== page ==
A friend, knowing my next novel is set in rural Appalachia, sent me this article a few weeks ago.This friend has also had a huge amount of emotional and circumstantial upheaval in her life. She said she was feeling strip mined.
Growing up, my family visited Boone, North Carolina every year—my parents are both North Carolinians, and the mountains are in our blood. From the time we were very young, my brother displayed a magical ability to catch fish. It’s still his greatest passion. I will never forget the time he stood in front of a glacial water lake in Switzerland, leaned over, and caught a fish with his bare hands.
I think he noticed it first—and this was way before mountaintop removal was in the news for its damaging environmental effects—he was still young, maybe ten or eleven, but he would whip his head around as we drove through the Blue Ridge mountains, and notice a piece of mountain was missing that had been there the year before. “That sucks for the fish,” he instinctively said. “What do you mean?” I asked. “All that stuff has nowhere to go but into the water. They’ll all die.”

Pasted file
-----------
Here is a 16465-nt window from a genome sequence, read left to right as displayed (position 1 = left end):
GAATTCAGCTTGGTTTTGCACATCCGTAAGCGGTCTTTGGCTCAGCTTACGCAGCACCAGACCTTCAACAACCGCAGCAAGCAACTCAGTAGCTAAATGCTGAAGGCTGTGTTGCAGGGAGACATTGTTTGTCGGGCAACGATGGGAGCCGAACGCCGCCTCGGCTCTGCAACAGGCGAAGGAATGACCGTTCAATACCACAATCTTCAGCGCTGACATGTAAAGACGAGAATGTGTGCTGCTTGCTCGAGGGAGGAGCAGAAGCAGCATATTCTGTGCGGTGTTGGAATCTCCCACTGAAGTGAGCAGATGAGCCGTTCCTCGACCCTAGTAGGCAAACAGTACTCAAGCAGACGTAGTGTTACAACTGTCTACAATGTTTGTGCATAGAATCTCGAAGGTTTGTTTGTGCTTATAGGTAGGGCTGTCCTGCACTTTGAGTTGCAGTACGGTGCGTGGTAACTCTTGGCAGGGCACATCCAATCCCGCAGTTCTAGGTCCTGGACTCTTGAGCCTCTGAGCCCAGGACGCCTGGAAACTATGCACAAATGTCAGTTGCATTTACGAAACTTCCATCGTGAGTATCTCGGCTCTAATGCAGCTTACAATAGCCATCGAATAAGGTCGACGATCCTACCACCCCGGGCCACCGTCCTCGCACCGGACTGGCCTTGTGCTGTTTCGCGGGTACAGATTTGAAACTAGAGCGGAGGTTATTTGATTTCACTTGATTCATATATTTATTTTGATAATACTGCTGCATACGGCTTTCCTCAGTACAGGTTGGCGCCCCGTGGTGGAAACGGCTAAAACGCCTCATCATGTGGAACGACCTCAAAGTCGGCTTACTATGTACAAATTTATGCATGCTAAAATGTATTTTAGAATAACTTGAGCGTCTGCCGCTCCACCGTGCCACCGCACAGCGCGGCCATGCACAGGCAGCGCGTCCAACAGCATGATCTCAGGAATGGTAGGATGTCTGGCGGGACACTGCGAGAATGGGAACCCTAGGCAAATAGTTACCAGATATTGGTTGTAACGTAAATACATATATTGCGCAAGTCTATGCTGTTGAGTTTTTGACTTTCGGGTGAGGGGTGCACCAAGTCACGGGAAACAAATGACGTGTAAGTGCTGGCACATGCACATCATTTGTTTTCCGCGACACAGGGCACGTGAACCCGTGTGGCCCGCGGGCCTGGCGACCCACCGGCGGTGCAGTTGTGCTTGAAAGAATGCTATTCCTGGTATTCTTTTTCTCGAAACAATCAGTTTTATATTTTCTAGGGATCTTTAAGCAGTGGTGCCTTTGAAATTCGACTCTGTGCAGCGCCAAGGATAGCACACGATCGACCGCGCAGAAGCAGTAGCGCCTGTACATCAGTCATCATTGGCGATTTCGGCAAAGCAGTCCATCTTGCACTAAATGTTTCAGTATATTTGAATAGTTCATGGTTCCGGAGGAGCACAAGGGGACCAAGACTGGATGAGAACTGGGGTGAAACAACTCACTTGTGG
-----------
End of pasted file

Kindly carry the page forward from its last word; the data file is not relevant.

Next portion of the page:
The act of mountaintop removal, literally cutting the tops off mountains, in order to get to the coal beneath it, not only changes the landscape of our country forever (can you imagine not having mountains?), but it also buries everything in the valley in a heap of toxic rubble. The chances of anything growing beneath, or above the destroyed mountain are very slim.
I know this is how my friend was feeling emotionally. That a whole piece of her life had been violently removed, left a heap of shit for her to try to sift through, and that perhaps nothing good could ever flourish in her again.
I don’t know what the answers are environmentally or emotionally for these circumstances. What I cling to over and over is “there is a crack in everything, it’s how the light gets in” (Leonard Cohen, though someone might have said it before him, but I love me some Leonard). Maybe instead of looking at the whole huge mass of destruction that sometimes steamrolls our lives, we have to start slowly at the bottom, at the edges, where we can still see some ground beneath the crap. And we can sift, and sort through the rocks, one at a time, and maybe—just maybe there will be some glittering gems in there that we never would have seen before. And then, gathering up these small glittering stones, and gaining the strength to climb the pile a little higher, we gain a little more perspective. And perhaps, just perhaps, one day—we make it to the top of the heap, we look over at our neighboring mountains, and we will know how to gird them and protect them. Or if we can’t protect, at least we’ve learned how to dig. And knowing how to dig gives us sharper vision, tougher hands, and softer hearts.